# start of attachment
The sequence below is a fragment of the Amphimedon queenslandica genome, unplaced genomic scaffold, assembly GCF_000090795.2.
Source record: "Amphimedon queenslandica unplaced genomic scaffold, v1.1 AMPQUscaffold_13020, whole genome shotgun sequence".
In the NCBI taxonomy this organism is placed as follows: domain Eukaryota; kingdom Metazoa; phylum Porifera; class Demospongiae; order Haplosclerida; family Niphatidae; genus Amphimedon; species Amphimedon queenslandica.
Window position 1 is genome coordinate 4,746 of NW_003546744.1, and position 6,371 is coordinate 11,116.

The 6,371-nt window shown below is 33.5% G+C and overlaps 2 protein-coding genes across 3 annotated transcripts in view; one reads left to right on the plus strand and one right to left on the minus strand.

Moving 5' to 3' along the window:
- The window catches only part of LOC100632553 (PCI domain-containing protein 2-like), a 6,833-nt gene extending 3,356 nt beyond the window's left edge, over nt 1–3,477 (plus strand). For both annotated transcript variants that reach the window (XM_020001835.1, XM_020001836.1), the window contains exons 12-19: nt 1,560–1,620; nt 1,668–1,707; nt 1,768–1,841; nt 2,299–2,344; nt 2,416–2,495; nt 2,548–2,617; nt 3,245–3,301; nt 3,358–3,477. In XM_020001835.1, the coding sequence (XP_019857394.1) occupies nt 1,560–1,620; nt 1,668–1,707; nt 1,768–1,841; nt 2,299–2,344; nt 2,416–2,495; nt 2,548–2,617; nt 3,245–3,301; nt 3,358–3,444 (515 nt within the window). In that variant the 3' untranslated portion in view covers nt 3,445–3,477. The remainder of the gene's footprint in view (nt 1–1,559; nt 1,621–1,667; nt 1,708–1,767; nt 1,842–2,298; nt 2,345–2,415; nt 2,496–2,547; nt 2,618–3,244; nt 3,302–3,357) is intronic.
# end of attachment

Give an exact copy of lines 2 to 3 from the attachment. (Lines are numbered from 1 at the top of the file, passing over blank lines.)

Source record: "Amphimedon queenslandica unplaced genomic scaffold, v1.1 AMPQUscaffold_13020, whole genome shotgun sequence".
In the NCBI taxonomy this organism is placed as follows: domain Eukaryota; kingdom Metazoa; phylum Porifera; class Demospongiae; order Haplosclerida; family Niphatidae; genus Amphimedon; species Amphimedon queenslandica.